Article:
As with all of the SDK, it is based upon builders, requests, and the client. You build a request to pass to the DynamoDBClient which in turn returns a response. You do not create a new instance of a request and set properties via setters, but rather, you use a builder to build a request.

DynamoDB is a non-relational database and so you cannot just write a conditional query on any field. You can only use fields that are indexed in a query. This seems logical if you consider that DynamoDB is designed for massive amounts of data that is relatively unstructured.

Git-hub Project

Amazon’s AWS S3 Java API 2.0 (Using Spring Boot as Client)

In this tutorial you use the AWS S3 Java API in a Spring Boot application. Amazon’s S3 is an object storage service that offers a low-cost storage solution in the AWS cloud. It provides unlimited storage for organizations regardless of an organization’s size. It should not be confused with a fully-featured database, as it only offers storage for objects identified by a key. The structure of S3 consists of buckets and objects. An account can have up to 100 buckets and a bucket can have an unlimited number of objects. Objects are identified by a key. Both the bucket name and object keys must be globally unique. If working with S3 is unfamiliar, refer to the Getting Started with Amazon Simple Storage Service guide before attempting to work with the AWS S3 Java API in this tutorial.

In this tutorial we explore creating, reading, updating, listing, and deleting objects and buckets stored in S3 storage using the AWS S3 Java API SDK 2.0 to access Amazon’s Simple Storage Service (S3).

First we perform the following tasks with objects:

  • write an object to a bucket,
  • update an object in a bucket,
  • read an object in a bucket,
  • list objects in a bucket,
  • and delete an object in a bucket.

After working with objects, we then use the Java SDK to work with buckets, and perform the following tasks:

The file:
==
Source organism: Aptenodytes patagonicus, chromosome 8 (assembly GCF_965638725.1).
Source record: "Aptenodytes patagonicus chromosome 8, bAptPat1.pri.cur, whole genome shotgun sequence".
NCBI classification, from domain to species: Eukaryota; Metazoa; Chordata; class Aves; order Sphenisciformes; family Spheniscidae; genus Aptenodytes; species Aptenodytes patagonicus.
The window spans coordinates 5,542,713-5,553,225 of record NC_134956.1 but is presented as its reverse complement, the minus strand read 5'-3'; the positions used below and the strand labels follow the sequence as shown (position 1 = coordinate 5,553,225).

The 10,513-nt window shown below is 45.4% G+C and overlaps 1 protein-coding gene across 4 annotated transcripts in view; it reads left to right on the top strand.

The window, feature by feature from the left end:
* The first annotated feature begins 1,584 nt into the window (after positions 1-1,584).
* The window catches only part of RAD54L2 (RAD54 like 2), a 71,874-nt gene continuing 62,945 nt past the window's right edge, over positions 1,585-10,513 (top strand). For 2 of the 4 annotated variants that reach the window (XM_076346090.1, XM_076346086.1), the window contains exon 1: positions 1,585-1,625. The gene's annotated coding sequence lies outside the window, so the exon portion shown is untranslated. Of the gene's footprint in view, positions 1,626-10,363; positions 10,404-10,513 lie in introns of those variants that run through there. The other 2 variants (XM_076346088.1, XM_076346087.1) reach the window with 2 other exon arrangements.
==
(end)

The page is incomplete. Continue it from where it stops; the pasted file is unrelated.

• create a bucket,
  • list buckets,
  • and delete a bucket.

This tutorial uses the AWS SDK for Java 2.0. The SDK changed considerably since 1.X and the code here will not work with older versions of the API. In particular, this tutorial uses the 2.5.25 version of the API.

Do not let using Spring Boot deter you from this tutorial. Even if you have no interest in Spring or Spring Boot, this tutorial remains useful. Simply ignore the Spring part of the tutorial and focus on the AWS S3 code. The AWS code is valid regardless of the type of Java program written and the Spring Boot code is minimal and should not be problematic.

And finally, you might question why this tutorial creates a Rest API as Amazon also exposes S3 functionality as a REST API, which we will explore in a later tutorial. Suspend disbelief and ignore that we are wrapping a Rest API in another Rest API. Here the focus is programmatically accessing the API using the Java SDK. The tutorial should prove useful even if you are a Java developer with no interest in Spring Boot.

  • The AWS Java 2.0 API Developers Guide is available here.

Prerequisites

Before attempting this tutorial on the AWS S3 Java API you should have a basic knowledge of the Amazon AWS S3 service. You need an AWS developer account. You can create a free account on Amazon here. For more information on creating an AWS account refer to Amazon’s website.

The Spring Boot version used in this tutorial is 2.0.5 while the AWS Java SDK version is 2.5.25. In this tutorial we use Eclipse and Maven, so you should have a rudimentary knowledge of using Maven with Eclipse. And we use Postman to make rest calls. But, provided you know how to build using Maven and know Rest fundamentals, you should be okay using your own toolset.

You must have an AWS development account.

Creating A Bucket – Console

Amazon continually improves the AWS console. For convenience, we create a user and bucket here; however, you should consult the AWS documentation if the console appears different than the images and steps presented. These images and steps are valid as of April 2019. For more information on creating a bucket and creating a user, refer to Amazon’s documentation.